A novel tyrosine kinase inhibitor restores chondrocyte differentiation and promotes bone growth in a gain-of-function Fgfr3 mouse model.

Research paper by Aurélie A Jonquoy, Emilie E Mugniery, Catherine C Benoist-Lasselin, Nabil N Kaci, Laurent L Le Corre, Florent F Barbault, Anne-Lise AL Girard, Yves Y Le Merrer, Patricia P Busca, Laurent L Schibler, Arnold A Munnich, Laurence L Legeai-Mallet

Indexed on: 11 Nov '11Published on: 11 Nov '11Published in: Human molecular genetics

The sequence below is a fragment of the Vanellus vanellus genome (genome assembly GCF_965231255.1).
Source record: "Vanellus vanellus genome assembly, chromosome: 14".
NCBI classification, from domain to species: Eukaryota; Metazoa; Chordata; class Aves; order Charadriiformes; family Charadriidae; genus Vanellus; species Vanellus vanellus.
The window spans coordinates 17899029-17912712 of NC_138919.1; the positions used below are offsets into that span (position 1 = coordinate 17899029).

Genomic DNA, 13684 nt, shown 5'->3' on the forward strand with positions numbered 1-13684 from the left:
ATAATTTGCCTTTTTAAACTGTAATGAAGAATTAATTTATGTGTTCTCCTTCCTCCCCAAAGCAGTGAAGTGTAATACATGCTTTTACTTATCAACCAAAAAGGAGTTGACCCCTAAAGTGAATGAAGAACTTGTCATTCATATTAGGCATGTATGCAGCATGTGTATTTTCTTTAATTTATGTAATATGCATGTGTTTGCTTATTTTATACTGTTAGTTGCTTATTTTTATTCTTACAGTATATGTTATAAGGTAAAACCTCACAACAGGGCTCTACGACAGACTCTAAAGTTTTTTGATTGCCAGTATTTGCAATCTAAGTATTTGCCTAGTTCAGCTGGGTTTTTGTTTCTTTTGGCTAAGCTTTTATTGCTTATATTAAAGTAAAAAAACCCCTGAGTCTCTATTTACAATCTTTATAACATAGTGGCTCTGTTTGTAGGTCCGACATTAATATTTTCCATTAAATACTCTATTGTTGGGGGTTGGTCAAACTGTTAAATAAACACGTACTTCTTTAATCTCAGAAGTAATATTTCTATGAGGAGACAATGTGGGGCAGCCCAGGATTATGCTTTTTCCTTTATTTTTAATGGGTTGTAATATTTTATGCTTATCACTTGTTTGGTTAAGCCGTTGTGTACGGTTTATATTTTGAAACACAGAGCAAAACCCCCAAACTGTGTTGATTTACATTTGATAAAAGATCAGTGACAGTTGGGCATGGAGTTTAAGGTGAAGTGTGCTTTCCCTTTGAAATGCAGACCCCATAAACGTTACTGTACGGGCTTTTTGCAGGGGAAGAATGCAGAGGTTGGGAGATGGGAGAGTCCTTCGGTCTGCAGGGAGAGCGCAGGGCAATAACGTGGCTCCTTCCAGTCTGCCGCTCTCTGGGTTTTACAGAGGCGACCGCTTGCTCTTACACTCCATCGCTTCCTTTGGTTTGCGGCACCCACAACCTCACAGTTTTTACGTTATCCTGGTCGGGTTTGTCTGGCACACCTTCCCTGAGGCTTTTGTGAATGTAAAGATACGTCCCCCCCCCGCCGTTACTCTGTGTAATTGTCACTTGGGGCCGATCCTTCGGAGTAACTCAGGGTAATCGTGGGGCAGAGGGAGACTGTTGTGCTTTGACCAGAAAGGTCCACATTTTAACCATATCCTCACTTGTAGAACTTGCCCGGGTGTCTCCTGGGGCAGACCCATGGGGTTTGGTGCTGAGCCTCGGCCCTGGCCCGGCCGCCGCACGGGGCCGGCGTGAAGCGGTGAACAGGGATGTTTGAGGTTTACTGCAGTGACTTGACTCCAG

Activating germline fibroblast growth factor receptor 3 (FGFR3) mutations cause achondroplasia (ACH), the most common form of human dwarfism and a spectrum of skeletal dysplasias. FGFR3 is a tyrosine kinase receptor and constitutive FGFR3 activation impairs endochondral ossification and triggers severe disorganization of the cartilage with shortening of long bones. To decipher the role of FGFR3 in endochondral ossification, we analyzed the impact of a novel tyrosine kinase inhibitor (TKI), A31, on both human and mouse mutant FGFR3-expressing cells and on the skeleton of Fgfr3(Y367C/+) dwarf mice. We found that A31 inhibited constitutive FGFR3 phosphorylation and restored the size of embryonic dwarf femurs using an ex vivo culture system. The increase in length of the treated mutant femurs was 2.6 times more than for the wild-type. Premature cell cycle exit and defective chondrocyte differentiation were observed in the Fgfr3(Y367C/+) growth plate. A31 restored normal expression of cell cycle regulators (proliferating cell nuclear antigen, KI67, cyclin D1 and p57) and allowed pre-hypertrophic chondrocytes to properly differentiate into hypertrophic chondocytes. Our data reveal a specific role for FGFR3 in the cell cycle and chondrocyte differentiation and support the development of TKIs for the treatment of FGFR3-related chondrodysplasias.